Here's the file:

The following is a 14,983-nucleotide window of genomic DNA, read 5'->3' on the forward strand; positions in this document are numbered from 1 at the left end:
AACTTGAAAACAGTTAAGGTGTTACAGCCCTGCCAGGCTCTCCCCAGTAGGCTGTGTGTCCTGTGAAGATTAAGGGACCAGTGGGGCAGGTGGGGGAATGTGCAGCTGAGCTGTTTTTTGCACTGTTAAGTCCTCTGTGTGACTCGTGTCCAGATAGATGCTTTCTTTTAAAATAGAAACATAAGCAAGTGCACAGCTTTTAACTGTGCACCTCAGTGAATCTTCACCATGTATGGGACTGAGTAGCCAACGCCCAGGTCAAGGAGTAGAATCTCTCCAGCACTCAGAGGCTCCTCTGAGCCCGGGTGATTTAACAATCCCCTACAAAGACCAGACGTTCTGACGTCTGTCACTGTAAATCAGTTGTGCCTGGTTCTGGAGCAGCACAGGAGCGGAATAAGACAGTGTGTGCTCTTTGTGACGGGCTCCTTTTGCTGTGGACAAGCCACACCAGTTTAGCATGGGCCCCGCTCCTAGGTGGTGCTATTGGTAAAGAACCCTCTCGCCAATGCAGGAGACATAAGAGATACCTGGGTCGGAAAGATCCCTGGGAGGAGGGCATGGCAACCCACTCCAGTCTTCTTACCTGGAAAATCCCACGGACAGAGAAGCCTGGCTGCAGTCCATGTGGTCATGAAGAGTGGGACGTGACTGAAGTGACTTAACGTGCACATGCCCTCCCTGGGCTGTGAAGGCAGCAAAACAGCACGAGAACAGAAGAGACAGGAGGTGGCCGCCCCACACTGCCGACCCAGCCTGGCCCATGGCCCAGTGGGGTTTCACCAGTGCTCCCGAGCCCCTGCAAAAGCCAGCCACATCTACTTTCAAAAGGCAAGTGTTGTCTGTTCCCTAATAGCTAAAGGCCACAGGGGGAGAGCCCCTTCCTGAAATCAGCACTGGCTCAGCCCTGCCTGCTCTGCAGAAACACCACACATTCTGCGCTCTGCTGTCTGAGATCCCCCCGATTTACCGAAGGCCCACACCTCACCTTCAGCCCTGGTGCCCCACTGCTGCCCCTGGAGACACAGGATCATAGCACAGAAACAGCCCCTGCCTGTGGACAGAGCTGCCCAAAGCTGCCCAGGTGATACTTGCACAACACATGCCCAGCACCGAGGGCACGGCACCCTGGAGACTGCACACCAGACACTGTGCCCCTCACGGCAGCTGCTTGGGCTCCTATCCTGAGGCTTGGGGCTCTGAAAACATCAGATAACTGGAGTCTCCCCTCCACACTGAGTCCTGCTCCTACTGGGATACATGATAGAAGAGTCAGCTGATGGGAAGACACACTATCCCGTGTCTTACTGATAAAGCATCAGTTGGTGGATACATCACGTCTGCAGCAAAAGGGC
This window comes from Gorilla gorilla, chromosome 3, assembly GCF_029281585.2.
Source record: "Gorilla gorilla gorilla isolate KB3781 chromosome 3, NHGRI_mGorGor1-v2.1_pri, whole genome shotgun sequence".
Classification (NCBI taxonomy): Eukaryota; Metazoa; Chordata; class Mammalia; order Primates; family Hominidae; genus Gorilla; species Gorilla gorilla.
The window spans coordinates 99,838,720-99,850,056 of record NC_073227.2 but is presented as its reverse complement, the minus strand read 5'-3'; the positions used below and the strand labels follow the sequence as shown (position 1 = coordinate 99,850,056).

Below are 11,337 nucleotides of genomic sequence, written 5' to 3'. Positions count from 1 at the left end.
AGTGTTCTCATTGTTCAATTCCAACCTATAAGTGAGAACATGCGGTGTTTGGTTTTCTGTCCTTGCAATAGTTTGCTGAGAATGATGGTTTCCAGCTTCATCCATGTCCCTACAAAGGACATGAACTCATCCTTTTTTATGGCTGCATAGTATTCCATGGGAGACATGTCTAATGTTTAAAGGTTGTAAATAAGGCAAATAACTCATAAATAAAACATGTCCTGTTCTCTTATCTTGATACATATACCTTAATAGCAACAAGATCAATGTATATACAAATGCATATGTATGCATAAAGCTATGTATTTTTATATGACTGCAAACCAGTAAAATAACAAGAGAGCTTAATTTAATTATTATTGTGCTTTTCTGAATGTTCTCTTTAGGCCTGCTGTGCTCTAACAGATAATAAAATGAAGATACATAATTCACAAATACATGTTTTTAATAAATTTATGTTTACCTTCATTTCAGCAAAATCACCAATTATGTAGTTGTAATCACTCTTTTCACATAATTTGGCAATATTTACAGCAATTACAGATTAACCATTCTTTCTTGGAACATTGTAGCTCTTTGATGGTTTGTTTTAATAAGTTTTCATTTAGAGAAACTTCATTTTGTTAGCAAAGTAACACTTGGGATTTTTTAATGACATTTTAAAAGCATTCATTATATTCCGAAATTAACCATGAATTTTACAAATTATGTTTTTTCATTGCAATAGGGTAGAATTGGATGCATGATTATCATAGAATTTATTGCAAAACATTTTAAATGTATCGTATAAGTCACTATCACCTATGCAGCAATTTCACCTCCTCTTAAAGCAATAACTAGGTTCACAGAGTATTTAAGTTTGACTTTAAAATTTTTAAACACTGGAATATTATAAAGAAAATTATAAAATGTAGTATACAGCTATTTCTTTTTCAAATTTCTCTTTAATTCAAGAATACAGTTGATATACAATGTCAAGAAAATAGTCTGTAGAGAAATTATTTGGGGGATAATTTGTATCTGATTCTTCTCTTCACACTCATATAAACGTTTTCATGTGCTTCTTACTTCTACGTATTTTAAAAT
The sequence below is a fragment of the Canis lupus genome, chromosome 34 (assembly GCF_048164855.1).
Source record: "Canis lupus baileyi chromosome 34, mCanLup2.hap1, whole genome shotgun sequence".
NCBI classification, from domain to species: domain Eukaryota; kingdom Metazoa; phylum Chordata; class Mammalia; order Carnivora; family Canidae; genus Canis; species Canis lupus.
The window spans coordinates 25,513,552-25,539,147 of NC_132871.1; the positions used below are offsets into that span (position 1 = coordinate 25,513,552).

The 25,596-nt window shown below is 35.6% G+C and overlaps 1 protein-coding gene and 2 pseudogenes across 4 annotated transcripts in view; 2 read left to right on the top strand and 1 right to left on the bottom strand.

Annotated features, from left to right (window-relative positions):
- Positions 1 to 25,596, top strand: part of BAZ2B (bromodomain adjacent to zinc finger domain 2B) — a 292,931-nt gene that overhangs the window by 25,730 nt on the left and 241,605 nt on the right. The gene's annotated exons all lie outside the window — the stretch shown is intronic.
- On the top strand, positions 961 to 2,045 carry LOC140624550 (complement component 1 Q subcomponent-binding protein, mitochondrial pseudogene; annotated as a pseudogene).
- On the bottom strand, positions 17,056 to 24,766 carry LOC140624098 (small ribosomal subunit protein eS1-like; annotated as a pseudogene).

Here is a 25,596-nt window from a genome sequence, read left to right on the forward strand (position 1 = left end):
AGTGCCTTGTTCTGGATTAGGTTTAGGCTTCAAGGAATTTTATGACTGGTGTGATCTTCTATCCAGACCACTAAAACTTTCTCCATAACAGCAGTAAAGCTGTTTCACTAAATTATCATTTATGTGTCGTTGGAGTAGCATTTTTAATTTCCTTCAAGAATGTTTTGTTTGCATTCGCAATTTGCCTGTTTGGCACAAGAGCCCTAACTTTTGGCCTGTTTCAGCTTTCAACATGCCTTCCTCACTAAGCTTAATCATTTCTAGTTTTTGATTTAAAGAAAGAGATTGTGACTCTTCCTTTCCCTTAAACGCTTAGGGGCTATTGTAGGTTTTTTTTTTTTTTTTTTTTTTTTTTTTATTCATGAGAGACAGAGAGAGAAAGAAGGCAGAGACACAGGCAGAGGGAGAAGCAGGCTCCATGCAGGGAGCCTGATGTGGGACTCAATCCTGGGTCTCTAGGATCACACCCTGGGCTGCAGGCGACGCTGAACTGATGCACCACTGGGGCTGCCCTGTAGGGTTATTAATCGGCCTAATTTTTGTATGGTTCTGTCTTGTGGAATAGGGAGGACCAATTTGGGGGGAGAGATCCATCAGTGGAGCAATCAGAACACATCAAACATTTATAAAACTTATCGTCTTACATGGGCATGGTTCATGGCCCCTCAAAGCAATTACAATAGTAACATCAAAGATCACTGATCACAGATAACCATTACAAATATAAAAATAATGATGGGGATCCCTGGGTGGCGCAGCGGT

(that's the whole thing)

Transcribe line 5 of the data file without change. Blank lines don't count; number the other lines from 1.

Classification (NCBI taxonomy): Eukaryota; Metazoa; Chordata; class Mammalia; order Primates; family Hominidae; genus Gorilla; species Gorilla gorilla.